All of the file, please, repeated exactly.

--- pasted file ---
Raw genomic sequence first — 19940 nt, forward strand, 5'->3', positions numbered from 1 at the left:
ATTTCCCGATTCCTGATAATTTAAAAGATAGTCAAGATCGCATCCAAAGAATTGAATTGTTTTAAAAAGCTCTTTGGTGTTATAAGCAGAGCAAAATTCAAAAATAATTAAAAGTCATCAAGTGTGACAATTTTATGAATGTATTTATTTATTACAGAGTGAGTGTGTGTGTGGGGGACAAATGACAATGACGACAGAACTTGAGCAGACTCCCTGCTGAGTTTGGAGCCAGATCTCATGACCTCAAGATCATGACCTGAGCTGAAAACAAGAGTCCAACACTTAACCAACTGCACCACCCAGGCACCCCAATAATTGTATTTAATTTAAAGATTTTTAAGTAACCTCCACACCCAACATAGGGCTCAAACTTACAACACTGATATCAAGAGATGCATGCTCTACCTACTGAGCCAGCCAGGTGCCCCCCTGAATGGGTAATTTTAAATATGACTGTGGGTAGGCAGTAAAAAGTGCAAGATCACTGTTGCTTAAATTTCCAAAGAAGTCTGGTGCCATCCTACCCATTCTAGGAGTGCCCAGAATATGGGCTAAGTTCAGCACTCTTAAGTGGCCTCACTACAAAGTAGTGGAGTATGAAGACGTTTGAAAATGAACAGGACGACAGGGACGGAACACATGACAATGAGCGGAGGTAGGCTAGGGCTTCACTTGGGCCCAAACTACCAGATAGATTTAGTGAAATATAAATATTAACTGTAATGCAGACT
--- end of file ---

Raw genomic sequence first — 19940 nt, forward strand, 5'->3', positions numbered from 1 at the left:
ATTTCCCGATTCCTGATAATTTAAAAGATAGTCAAGATCGCATCCAAAGAATTGAATTGTTTTAAAAAGCTCTTTGGTGTTATAAGCAGAGCAAAATTCAAAAATAATTAAAAGTCATCAAGTGTGACAATTTTATGAATGTATTTATTTATTACAGAGTGAGTGTGTGTGTGGGGGACAAATGACAATGACGACAGAACTTGAGCAGACTCCCTGCTGAGTTTGGAGCCAGATCTCATGACCTCAAGATCATGACCTGAGCTGAAAACAAGAGTCCAACACTTAACCAACTGCACCACCCAGGCACCCCAATAATTGTATTTAATTTAAAGATTTTTAAGTAACCTCCACACCCAACATAGGGCTCAAACTTACAACACTGATATCAAGAGATGCATGCTCTACCTACTGAGCCAGCCAGGTGCCCCCCTGAATGGGTAATTTTAAATATGACTGTGGGTAGGCAGTAAAAAGTGCAAGATCACTGTTGCTTAAATTTCCAAAGAAGTCTGGTGCCATCCTACCCATTCTAGGAGTGCCCAGAATATGGGCTAAGTTCAGCACTCTTAAGTGGCCTCACTACAAAGTAGTGGAGTATGAAGACGTTTGAAAATGAACAGGACGACAGGGACGGAACACATGACAATGAGCGGAGGTAGGCTAGGGCTTCACTTGGGCCCAAACTACCAGATAGATTTAGTGAAATATAAATATTAACTGTAATGCAGACT